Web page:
"But ask any Western European politician, 'What's going on in Belarus?' and he'll think, 'Well, how would Putin react to what I'm going to say,'" Wnuk-Lipinski said. "Most Europeans are stuck in this Cold War sensibility that Belarus somehow belongs to Russia." Or as Cialezhnikau, the pro-democracy activist, put it: "As long as the EU and the U.S. keeping trying to humour Putin, our situation will stay the same."
Cialezhnikau is typical of the new breed of young activists who have sparked peaceful regime change in Ukraine, Georgia and Serbia. A fourth-year university student, he is working on a degree in marketing and management. He and fellow activists eschew revolutionary rhetoric for business plans; beards for BlackBerries. The Internet is their weapon of choice.
"What we have is a business plan for beginning a revolution," said Vitali Locmanau, 28, an activist with the Union for Democracy Support in Belarus, an umbrella group based in Warsaw.
"Right now, we are networking private companies, NGO's (non-governmental organizations) and other people with financial resources to support the opposition. Then we need to do the political marketing," said Locmanau, who has a degree in economics and a day job as a marketing representative for a Polish company.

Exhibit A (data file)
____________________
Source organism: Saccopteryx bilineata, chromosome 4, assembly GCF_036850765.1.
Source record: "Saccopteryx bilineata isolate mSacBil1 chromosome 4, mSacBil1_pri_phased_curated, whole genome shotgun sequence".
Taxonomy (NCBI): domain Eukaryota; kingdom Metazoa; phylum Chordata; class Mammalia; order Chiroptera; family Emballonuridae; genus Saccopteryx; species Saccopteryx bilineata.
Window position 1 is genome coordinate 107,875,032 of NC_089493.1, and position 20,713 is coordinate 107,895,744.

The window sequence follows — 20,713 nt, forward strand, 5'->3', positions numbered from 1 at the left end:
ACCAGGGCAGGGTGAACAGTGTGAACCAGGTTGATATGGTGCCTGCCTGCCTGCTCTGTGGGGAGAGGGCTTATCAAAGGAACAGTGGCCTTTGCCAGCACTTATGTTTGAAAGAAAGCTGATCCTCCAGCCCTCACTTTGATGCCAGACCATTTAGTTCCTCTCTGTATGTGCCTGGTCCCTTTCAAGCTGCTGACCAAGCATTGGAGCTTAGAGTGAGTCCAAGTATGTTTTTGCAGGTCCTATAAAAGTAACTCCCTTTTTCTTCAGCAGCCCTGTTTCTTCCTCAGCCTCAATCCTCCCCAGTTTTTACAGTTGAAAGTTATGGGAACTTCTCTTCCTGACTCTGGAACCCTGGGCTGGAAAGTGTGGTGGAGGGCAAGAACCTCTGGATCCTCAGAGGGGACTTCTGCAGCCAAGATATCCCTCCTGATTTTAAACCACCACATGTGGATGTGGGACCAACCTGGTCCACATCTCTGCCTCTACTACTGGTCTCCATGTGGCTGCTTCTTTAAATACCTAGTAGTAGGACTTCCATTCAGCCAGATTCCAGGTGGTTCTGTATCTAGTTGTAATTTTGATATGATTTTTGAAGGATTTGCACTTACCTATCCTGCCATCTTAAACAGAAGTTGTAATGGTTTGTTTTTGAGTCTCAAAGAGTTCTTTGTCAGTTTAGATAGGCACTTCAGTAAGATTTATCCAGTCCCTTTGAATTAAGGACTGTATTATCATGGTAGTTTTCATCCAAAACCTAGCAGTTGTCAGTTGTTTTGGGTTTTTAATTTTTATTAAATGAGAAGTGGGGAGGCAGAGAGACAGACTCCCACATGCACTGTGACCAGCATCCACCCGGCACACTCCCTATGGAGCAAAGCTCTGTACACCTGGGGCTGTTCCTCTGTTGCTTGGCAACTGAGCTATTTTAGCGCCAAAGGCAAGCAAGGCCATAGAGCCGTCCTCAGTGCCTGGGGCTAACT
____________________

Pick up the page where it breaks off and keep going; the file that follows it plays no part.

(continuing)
The main Belarus opposition group is Zubr, named for the bison that can still be found in the country's primeval forests. Modeled on Otpor in Serbia, Kmara in Georgia and Pora in Ukraine, Zubr is an organization dominated by twenty somethings specializing in non-violent protest. But their non-violent efforts are frequently met with violent suppression by the Lukashenka regime, which seems to live in a time warp.
In many ways, Belarus exists as a kind of Cold War-era Soviet republic preserved in aspic. The media are strictly controlled. State television broadcasts endless reports on agriculture, paeans to Lukashenka and little else.
The KGB is alive and well here. Even after the collapse of the USSR, the local branch in Belarus didn't bother to change its name.
"Why would they?" Locmanau asked. "It's a very strong brand name."